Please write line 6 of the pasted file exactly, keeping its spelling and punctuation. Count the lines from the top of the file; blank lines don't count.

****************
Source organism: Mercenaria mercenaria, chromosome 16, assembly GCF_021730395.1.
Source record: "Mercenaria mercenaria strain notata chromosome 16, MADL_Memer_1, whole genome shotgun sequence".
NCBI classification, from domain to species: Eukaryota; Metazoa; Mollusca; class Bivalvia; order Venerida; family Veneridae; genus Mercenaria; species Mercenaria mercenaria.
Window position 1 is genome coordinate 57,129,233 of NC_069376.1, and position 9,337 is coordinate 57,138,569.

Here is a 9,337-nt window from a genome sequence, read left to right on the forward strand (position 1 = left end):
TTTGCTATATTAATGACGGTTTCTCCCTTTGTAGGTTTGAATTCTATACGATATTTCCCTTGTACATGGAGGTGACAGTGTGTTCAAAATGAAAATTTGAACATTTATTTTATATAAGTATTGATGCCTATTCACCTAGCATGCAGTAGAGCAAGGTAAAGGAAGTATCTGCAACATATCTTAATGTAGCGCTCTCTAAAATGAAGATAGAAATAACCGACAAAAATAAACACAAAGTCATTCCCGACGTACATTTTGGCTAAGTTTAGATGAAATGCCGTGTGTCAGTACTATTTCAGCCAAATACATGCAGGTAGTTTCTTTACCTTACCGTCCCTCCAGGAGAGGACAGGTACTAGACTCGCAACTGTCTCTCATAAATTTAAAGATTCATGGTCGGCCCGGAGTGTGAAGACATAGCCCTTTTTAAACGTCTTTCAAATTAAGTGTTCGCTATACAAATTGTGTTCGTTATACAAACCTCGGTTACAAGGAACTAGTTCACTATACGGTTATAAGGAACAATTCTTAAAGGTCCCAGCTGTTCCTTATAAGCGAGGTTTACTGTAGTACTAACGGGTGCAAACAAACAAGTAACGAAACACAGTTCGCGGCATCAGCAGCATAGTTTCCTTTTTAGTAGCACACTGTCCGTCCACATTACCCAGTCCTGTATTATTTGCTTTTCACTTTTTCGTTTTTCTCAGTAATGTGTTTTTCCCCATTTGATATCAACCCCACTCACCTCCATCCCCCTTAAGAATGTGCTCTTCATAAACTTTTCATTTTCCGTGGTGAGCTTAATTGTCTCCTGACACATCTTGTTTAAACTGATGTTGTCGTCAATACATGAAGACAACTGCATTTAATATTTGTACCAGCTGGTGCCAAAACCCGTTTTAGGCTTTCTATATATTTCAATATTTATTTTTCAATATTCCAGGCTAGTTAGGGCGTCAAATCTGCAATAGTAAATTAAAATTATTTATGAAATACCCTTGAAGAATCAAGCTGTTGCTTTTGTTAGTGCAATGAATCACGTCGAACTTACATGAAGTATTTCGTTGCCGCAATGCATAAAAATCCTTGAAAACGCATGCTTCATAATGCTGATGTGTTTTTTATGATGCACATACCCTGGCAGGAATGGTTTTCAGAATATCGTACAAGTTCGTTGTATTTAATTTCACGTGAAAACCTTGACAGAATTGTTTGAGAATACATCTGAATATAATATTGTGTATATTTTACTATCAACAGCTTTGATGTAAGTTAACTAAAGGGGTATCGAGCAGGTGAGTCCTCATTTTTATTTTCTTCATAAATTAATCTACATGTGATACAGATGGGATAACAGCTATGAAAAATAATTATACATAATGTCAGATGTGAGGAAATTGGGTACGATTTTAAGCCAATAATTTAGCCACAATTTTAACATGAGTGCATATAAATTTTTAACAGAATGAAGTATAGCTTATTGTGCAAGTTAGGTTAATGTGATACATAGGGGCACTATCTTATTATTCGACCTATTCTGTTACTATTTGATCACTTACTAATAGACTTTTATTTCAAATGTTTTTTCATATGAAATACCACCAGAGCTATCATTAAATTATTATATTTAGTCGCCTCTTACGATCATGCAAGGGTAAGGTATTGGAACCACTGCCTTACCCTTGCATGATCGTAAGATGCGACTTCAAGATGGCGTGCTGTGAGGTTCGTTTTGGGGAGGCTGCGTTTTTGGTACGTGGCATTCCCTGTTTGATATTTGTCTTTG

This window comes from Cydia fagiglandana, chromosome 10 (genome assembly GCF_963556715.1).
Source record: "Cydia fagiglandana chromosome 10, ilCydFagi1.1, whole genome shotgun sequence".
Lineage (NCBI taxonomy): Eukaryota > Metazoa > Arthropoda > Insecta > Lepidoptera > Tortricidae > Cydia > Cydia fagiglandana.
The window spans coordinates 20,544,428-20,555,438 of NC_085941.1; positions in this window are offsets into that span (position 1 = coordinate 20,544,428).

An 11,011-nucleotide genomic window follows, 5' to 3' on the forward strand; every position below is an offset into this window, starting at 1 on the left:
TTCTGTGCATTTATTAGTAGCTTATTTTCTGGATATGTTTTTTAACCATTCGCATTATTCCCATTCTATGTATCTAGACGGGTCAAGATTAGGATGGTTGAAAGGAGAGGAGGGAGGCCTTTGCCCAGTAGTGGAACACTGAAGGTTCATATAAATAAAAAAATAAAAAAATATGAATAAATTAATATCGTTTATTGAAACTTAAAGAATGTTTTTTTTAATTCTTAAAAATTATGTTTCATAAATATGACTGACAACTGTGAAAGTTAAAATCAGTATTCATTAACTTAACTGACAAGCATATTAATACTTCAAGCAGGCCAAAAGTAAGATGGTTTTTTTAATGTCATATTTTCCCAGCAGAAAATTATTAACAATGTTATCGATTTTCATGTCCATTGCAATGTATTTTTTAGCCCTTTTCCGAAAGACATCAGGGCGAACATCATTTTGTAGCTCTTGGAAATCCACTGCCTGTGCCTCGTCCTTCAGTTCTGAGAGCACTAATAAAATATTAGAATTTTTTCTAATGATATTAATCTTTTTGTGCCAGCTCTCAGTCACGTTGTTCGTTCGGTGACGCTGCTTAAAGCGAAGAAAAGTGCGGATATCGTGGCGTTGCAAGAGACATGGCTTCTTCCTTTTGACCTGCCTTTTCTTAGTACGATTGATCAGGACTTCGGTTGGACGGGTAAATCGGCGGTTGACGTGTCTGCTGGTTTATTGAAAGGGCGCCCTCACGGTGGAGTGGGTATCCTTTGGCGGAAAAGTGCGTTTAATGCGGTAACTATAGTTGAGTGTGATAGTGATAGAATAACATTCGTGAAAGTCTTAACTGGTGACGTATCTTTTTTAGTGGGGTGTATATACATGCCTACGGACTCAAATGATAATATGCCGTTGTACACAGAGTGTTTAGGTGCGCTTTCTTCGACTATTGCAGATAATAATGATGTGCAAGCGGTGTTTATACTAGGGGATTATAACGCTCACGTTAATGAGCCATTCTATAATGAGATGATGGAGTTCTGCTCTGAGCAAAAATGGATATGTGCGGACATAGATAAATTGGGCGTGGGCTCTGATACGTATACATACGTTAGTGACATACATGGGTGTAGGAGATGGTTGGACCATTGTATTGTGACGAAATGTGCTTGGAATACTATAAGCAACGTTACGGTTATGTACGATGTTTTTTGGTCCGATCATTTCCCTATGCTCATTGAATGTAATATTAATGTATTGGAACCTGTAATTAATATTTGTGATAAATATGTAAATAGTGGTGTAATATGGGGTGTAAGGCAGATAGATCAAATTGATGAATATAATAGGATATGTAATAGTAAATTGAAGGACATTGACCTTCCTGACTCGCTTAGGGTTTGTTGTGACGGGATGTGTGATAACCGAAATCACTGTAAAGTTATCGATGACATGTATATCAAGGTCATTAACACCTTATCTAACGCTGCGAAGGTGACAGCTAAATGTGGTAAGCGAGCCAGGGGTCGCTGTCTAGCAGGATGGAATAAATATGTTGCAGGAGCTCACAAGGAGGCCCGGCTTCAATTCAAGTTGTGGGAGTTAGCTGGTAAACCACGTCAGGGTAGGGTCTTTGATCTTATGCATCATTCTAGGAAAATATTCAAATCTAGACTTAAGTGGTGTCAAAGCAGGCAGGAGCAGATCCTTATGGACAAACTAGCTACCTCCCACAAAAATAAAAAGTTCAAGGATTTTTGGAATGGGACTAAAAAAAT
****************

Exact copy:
TTTGCTATATTAATGACGGTTTCTCCCTTTGTAGGTTTGAATTCTATACGATATTTCCCTTGTACATGGAGGTGACAGTGTGTTCAAAATGAAAATTTGAACATTTATTTTATATAAGTATTGATGCCTATTCACCTAGCATGCAGTAGAGCAAGGTAAAGGAAGTATCTGCAACATATCTTAATGTAGCGCTCTCTAAAATGAAGATAGAAATAACCGACAAAAATAAACACAAAGTCATTCCCGACGTACATTTTGGCTAAGTTTAGATGAAATGCCGTGTGTCAGTACTATTTCAGCCAAATACATGCAGGTAGTTTCTTTACCTTACCGTCCCTCCAGGAGAGGACAGGTACTAGACTCGCAACTGTCTCTCATAAATTTAAAGATTCATGGTCGGCCCGGAGTGTGAAGACATAGCCCTTTTTAAACGTCTTTCAAATTAAGTGTTCGCTATACAAATTGTGTTCGTTATACAAACCTCGGTTACAAGGAACTAGTTCACTATACGGTTATAAGGAACAATTCTTAAAGGTCCCAGCTGTTCCTTATAAGCGAGGTTTACTGTAGTACTAACGGGTGCAAACAAACAAGTAACGAAACACAGTTCGCGGCATCAGCAGCATAGTTTCCTTTTTAGTAGCACACTGTCCGTCCACATTACCCAGTCCTGTATTATTTGCTTTTCACTTTTTCGTTTTTCTCAGTAATGTGTTTTTCCCCATTTGATATCAACCCCACTCACCTCCATCCCCCTTAAGAATGTGCTCTTCATAAACTTTTCATTTTCCGTGGTGAGCTTAATTGTCTCCTGACACATCTTGTTTAAACTGATGTTGTCGTCAATACATGAAGACAACTGCATTTAATATTTGTACCAGCTGGTGCCAAAACCCGTTTTAGGCTTTCTATATATTTCAATATTTATTTTTCAATATTCCAGGCTAGTTAGGGCGTCAAATCTGCAATAGTAAATTAAAATTATTTATGAAATACCCTTGAAGAATCAAGCTGTTGCTTTTGTTAGTGCAATGAATCACGTCGAACTTACATGAAGTATTTCGTTGCCGCAATGCATAAAAATCCTTGAAAACGCATGCTTCATAATGCTGATGTGTTTTTTATGATGCACATACCCTGGCAGGAATGGTTTTCAGAATATCGTACAAGTTCGTTGTATTTAATTTCACGTGAAAACCTTGACAGAATTGTTTGAGAATACATCTGAATATAATATTGTGTATATTTTACTATCAACAGCTTTGATGTAAGTTAACTAAAGGGGTATCGAGCAGGTGAGTCCTCATTTTTATTTTCTTCATAAATTAATCTACATGTGATACAGATGGGATAACAGCTATGAAAAATAATTATACATAATGTCAGATGTGAGGAAATTGGGTACGATTTTAAGCCAATAATTTAGCCACAATTTTAACATGAGTGCATATAAATTTTTAACAGAATGAAGTATAGCTTATTGTGCAAGTTAGGTTAATGTGATACATAGGGGCACTATCTTATTATTCGACCTATTCTGTTACTATTTGATCACTTACTAATAGACTTTTATTTCAAATGTTTTTTCATATGAAATACCACCAGAGCTATCATTAAATTATTATATTTAGTCGCCTCTTACGATCATGCAAGGGTAAGGTATTGGAACCACTGCCTTACCCTTGCATGATCGTAAGATGCGACTTCAAGATGGCGTGCTGTGAGGTTCGTTTTGGGGAGGCTGCGTTTTTGGTACGTGGCATTCCCTGTTTGATATTTGTCTTTG